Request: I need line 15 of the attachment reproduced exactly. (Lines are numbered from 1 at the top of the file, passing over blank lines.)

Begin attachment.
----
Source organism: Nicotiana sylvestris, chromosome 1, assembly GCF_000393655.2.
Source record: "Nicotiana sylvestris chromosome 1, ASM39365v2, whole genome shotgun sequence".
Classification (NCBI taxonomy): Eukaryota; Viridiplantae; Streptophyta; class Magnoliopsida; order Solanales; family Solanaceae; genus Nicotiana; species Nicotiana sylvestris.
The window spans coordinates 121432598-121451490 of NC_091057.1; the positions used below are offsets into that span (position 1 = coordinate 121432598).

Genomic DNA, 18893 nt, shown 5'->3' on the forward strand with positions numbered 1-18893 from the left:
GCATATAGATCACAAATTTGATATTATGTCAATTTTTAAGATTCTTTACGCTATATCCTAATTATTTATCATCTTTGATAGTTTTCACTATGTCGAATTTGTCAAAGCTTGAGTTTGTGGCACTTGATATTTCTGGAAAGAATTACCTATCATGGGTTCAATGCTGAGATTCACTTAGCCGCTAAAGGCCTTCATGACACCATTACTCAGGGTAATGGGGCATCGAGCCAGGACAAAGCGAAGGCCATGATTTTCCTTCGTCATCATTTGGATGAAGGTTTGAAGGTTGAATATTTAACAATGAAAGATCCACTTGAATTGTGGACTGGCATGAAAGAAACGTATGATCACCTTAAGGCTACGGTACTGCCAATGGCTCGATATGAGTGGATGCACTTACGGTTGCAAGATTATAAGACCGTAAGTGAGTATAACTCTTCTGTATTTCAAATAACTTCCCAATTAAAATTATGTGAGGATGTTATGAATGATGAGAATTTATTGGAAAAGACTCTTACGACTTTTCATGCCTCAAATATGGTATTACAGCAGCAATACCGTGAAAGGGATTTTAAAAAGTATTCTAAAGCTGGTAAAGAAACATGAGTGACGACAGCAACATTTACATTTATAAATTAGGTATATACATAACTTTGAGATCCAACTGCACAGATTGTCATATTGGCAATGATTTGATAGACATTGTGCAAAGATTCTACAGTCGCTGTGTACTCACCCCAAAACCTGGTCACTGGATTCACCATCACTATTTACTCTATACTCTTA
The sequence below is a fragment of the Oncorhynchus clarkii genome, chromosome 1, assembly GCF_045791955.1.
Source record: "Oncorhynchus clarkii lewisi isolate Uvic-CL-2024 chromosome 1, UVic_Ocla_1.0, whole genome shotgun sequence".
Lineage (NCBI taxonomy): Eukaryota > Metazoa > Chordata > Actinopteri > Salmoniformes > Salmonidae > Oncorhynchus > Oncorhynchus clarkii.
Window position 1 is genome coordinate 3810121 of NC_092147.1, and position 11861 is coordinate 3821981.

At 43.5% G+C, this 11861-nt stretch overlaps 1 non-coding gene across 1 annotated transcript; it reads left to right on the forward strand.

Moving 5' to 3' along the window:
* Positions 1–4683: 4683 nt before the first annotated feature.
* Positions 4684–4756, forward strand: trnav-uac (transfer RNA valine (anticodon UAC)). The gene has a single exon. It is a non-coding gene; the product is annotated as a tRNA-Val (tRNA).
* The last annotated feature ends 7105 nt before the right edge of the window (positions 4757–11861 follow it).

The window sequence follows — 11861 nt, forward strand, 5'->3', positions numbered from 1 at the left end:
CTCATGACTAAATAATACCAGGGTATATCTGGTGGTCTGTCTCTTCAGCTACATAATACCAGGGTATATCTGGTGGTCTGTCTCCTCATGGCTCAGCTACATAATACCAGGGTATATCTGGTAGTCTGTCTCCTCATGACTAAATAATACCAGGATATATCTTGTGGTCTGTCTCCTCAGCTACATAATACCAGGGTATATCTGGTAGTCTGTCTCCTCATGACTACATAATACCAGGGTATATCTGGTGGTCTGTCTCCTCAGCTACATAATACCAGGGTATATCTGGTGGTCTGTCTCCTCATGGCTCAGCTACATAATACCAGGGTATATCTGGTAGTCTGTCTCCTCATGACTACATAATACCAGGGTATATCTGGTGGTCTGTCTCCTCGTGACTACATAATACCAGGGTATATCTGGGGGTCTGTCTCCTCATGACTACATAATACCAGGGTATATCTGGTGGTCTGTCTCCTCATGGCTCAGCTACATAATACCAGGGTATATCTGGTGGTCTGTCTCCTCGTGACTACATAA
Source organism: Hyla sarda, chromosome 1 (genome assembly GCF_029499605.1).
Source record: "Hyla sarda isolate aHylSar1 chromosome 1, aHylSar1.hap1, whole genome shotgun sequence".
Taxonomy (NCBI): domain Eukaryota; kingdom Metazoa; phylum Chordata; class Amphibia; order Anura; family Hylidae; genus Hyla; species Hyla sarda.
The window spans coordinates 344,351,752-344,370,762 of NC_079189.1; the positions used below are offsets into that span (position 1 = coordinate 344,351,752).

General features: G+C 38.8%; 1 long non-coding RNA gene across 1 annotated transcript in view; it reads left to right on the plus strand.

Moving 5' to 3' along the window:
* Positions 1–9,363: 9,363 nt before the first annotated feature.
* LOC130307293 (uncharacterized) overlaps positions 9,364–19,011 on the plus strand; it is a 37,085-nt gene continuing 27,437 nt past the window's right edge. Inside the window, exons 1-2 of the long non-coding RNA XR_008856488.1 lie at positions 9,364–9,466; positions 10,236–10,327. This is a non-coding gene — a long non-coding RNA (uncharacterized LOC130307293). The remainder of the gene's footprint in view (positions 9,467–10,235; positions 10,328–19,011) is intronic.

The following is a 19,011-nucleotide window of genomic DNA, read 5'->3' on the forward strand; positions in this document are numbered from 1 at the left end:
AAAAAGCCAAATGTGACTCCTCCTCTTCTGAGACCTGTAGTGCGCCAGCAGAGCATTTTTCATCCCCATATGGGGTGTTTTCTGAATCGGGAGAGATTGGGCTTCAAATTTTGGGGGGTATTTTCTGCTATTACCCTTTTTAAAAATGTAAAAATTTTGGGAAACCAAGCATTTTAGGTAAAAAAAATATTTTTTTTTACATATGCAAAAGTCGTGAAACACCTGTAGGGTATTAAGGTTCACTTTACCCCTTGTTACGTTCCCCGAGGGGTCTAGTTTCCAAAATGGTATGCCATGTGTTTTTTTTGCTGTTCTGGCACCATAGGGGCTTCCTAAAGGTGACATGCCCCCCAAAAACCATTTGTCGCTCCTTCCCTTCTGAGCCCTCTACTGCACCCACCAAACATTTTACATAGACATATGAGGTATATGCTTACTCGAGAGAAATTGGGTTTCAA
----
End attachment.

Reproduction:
* The last annotated feature ends 7105 nt before the right edge of the window (positions 4757–11861 follow it).